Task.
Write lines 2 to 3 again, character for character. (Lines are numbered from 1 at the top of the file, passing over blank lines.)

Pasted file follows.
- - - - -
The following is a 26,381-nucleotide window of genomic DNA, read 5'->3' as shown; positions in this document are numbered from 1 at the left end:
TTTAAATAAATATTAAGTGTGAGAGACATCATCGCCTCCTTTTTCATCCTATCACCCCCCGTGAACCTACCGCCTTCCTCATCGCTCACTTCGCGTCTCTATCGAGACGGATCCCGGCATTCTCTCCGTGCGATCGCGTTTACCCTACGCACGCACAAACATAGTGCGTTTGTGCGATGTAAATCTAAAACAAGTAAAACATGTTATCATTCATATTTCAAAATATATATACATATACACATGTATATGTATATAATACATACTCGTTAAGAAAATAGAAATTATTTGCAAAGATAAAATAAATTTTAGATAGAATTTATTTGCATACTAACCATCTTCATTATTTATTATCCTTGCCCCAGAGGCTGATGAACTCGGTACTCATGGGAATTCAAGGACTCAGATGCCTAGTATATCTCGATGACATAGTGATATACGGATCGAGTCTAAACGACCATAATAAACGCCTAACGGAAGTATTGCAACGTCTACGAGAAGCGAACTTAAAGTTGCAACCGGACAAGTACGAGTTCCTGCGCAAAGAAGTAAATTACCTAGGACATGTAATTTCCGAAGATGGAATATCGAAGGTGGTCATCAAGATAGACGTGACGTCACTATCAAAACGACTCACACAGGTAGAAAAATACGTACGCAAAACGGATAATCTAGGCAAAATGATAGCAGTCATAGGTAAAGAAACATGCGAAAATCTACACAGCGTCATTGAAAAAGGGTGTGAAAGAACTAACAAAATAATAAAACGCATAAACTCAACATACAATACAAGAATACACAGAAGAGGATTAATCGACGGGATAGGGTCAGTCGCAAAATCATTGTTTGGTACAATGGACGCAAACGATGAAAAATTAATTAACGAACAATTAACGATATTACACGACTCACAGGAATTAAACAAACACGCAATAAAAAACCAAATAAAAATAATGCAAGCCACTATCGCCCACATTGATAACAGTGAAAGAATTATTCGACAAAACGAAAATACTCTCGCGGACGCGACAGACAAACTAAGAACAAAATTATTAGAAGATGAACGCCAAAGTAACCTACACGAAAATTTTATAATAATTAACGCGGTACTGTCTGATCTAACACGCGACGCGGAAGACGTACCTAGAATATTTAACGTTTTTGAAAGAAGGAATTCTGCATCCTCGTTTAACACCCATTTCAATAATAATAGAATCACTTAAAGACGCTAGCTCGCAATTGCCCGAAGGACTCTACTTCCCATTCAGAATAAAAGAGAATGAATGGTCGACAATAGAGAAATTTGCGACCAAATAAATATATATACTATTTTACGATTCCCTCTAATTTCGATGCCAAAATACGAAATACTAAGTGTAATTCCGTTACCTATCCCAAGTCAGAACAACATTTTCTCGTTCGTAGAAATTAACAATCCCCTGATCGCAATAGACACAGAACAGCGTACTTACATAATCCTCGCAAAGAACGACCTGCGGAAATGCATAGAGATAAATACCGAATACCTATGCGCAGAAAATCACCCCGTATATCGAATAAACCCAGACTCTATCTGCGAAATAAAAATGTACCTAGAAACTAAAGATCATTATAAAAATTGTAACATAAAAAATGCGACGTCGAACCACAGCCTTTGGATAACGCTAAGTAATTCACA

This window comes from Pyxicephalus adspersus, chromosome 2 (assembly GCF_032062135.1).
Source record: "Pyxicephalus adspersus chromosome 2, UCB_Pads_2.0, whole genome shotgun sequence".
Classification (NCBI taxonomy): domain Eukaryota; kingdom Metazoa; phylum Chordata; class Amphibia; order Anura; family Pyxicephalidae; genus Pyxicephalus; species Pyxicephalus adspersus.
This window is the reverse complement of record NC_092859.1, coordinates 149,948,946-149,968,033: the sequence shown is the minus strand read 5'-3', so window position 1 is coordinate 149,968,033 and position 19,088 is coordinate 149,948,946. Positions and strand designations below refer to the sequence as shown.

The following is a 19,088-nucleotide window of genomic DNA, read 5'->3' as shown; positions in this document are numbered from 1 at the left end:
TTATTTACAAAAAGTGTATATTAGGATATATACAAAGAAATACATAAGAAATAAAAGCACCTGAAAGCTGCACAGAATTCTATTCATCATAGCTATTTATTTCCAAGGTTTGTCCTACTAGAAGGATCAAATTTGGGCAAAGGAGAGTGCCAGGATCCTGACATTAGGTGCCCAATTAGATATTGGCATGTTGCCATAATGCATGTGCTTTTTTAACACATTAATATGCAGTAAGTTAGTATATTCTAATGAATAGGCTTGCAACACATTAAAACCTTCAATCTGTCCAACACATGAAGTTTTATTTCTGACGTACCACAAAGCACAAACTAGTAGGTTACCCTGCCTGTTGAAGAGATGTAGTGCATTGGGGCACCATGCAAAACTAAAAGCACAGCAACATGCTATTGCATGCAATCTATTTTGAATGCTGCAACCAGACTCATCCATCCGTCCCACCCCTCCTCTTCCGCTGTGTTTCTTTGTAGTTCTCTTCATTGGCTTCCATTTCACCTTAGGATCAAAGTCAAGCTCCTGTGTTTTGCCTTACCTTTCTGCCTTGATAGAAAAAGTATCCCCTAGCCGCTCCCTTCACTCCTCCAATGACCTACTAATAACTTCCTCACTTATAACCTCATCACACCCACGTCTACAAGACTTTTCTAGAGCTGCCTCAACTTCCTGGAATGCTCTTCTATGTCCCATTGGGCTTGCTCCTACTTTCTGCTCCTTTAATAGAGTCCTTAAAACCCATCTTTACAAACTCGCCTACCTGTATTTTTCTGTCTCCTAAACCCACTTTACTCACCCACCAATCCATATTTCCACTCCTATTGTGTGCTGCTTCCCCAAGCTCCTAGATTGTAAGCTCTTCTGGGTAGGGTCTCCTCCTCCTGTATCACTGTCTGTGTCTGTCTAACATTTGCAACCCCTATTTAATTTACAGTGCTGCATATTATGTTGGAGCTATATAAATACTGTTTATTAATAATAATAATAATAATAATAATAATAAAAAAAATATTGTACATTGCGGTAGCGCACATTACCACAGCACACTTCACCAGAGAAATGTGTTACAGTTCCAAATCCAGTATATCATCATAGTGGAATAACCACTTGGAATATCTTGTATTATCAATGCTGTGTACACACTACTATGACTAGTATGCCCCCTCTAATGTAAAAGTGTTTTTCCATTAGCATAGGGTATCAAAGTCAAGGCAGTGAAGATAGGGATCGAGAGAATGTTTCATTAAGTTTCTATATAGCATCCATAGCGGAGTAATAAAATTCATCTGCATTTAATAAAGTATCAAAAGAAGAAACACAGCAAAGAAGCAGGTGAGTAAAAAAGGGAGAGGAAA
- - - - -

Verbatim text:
TTTAAATAAATATTAAGTGTGAGAGACATCATCGCCTCCTTTTTCATCCTATCACCCCCCGTGAACCTACCGCCTTCCTCATCGCTCACTTCGCGTCTCTATCGAGACGGATCCCGGCATTCTCTCCGTGCGATCGCGTTTACCCTACGCACGCACAAACATAGTGCGTTTGTGCGATGTAAATCTAAAACAAGTAAAACATGTTATCATTCATATTTCAAAATATATATACATATACACATGTATATGTATATAATACATACTCGTTAAGAAAATAGAAATTATTTGCAAAGATAAAATAAATTTTAGATAGAATTTATTTGCATACTAACCATCTTCATTATTTATTATCCTTGCCCCAGAGGCTGATGAACTCGGTACTCATGGGAATTCAAGGACTCAGATGCCTAGTATATCTCGATGACATAGTGATATACGGATCGAGTCTAAACGACCATAATAAACGCCTAACGGAAGTATTGCAACGTCTACGAGAAGCGAACTTAAAGTTGCAACCGGACAAGTACGAGTTCCTGCGCAAAGAAGTAAATTACCTAGGACATGTAATTTCCGAAGATGGAATATCGAAGGTGGTCATCAAGATAGACGTGACGTCACTATCAAAACGACTCACACAGGTAGAAAAATACGTACGCAAAACGGATAATCTAGGCAAAATGATAGCAGTCATAGGTAAAGAAACATGCGAAAATCTACACAGCGTCATTGAAAAAGGGTGTGAAAGAACTAACAAAATAATAAAACGCATAAACTCAACATACAATACAAGAATACACAGAAGAGGATTAATCGACGGGATAGGGTCAGTCGCAAAATCATTGTTTGGTACAATGGACGCAAACGATGAAAAATTAATTAACGAACAATTAACGATATTACACGACTCACAGGAATTAAACAAACACGCAATAAAAAACCAAATAAAAATAATGCAAGCCACTATCGCCCACATTGATAACAGTGAAAGAATTATTCGACAAAACGAAAATACTCTCGCGGACGCGACAGACAAACTAAGAACAAAATTATTAGAAGATGAACGCCAAAGTAACCTACACGAAAATTTTATAATAATTAACGCGGTACTGTCTGATCTAACACGCGACGCGGAAGACGTACCTAGAATATTTAACGTTTTTGAAAGAAGGAATTCTGCATCCTCGTTTAACACCCATTTCAATAATAATAGAATCACTTAAAGACGCTAGCTCGCAATTGCCCGAAGGACTCTACTTCCCATTCAGAATAAAAGAGAATGAATGGTCGACAATAGAGAAATTTGCGACCAAATAAATATATATACTATTTTACGATTCCCTCTAATTTCGATGCCAAAATACGAAATACTAAGTGTAATTCCGTTACCTATCCCAAGTCAGAACAACATTTTCTCGTTCGTAGAAATTAACAATCCCCTGATCGCAATAGACACAGAACAGCGTACTTACATAATCCTCGCAAAGAACGACCTGCGGAAATGCATAGAGATAAATACCGAATACCTATGCGCAGAAAATCACCCCGTATATCGAATAAACCCAGACTCTATCTGCGAAATAAAAATGTACCTAGAAACTAAAGATCATTATAAAAATTGTAACATAAAAAATGCGACGTCGAACCACAGCCTTTGGATAACGCTAAGTAATTCACA

This window comes from Pyxicephalus adspersus, chromosome 2 (assembly GCF_032062135.1).